To check the result, substitute
$\text{\hspace{0.17em}}x=10\text{\hspace{0.17em}}$ into
$\text{\hspace{0.17em}}\mathrm{log}\left(3x-2\right)-\mathrm{log}\left(2\right)=\mathrm{log}\left(x+4\right).$
Using the one-to-one property of logarithms to solve logarithmic equations
For any algebraic expressions
$\text{\hspace{0.17em}}S\text{\hspace{0.17em}}$ and
$\text{\hspace{0.17em}}T\text{\hspace{0.17em}}$ and any positive real number
$\text{\hspace{0.17em}}b,$ where
$\text{\hspace{0.17em}}b\ne 1,$
Note, when solving an equation involving logarithms, always check to see if the answer is correct or if it is an extraneous solution.
Given an equation containing logarithms, solve it using the one-to-one property.
Use the rules of logarithms to combine like terms, if necessary, so that the resulting equation has the form
$\text{\hspace{0.17em}}{\mathrm{log}}_{b}S={\mathrm{log}}_{b}T.$
Use the one-to-one property to set the arguments equal.
Solve the resulting equation,
$\text{\hspace{0.17em}}S=T,$ for the unknown.
Solving an equation using the one-to-one property of logarithms
Solving applied problems using exponential and logarithmic equations
In previous sections, we learned the properties and rules for both exponential and logarithmic functions. We have seen that any exponential function can be written as a logarithmic function and vice versa. We have used exponents to solve logarithmic equations and logarithms to solve exponential equations. We are now ready to combine our skills to solve equations that model real-world situations, whether the unknown is in an exponent or in the argument of a logarithm.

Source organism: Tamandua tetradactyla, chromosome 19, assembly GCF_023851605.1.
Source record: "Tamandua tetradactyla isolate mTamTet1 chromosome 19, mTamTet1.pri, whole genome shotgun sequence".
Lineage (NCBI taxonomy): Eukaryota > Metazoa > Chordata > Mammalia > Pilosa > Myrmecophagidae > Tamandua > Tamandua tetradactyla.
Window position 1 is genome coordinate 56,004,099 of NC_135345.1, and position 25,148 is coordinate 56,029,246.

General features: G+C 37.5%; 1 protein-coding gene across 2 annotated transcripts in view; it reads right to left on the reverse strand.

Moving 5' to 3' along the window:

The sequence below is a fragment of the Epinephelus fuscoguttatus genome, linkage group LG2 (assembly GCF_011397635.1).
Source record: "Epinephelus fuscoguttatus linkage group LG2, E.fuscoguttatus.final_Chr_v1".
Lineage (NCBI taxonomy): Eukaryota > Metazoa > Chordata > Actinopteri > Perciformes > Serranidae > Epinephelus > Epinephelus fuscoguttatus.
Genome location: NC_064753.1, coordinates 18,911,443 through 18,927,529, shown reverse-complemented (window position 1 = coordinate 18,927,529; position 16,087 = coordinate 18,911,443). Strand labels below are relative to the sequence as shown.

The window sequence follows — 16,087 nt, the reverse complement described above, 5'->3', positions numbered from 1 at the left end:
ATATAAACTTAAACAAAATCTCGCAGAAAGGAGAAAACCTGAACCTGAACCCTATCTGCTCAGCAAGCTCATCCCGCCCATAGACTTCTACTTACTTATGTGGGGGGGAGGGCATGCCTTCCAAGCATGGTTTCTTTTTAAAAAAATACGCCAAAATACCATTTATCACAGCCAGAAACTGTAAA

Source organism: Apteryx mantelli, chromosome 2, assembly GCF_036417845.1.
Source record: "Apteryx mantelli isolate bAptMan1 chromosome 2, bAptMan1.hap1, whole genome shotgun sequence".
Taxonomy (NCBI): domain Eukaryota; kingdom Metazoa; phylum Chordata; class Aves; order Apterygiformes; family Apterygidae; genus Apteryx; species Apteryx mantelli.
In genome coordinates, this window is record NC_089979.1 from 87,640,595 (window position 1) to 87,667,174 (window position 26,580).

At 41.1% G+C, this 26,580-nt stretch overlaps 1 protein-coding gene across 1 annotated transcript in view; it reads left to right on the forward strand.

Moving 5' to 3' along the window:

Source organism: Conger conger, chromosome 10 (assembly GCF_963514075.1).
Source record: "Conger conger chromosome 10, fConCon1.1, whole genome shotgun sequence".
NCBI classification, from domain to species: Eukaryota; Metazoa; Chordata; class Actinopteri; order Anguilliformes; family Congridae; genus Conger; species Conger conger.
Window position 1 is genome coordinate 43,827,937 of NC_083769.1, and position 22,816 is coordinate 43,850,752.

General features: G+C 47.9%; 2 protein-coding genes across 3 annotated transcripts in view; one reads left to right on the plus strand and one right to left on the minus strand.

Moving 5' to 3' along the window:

One such application is in science, in calculating the time it takes for half of the unstable material in a sample of a radioactive substance to decay, called its
half-life .
[link] lists the half-life for several of the more common radioactive substances.
Substance
Use
Half-life
gallium-67
nuclear medicine
80 hours
cobalt-60
manufacturing
5.3 years
technetium-99m
nuclear medicine
6 hours
americium-241
construction
432 years
carbon-14
archeological dating
5,715 years
uranium-235
atomic power
703,800,000 years
We can see how widely the half-lives for these substances vary. Knowing the half-life of a substance allows us to calculate the amount remaining after a specified time. We can use the formula for radioactive decay:
a colony of bacteria is growing exponentially doubling in size every 100 minutes. how much minutes will it take for the colony of bacteria to triple in size
100•3=300
300=50•2^x
6=2^x
x=log_2(6)
=2.5849625
so, 300=50•2^2.5849625
and, so,
the # of bacteria will double every (100•2.5849625) =
258.49625 minutes
Thomas
what is the importance knowing the graph of circular functions?
The domain of a function is the set of all input on which the function is defined. For example all real numbers are the Domain of any Polynomial function.
Spiro
Spiro; thanks for putting it out there like that, 😁
Melissa
foci (–7,–17) and (–7,17), the absolute value of the differenceof the distances of any point from the foci is 24.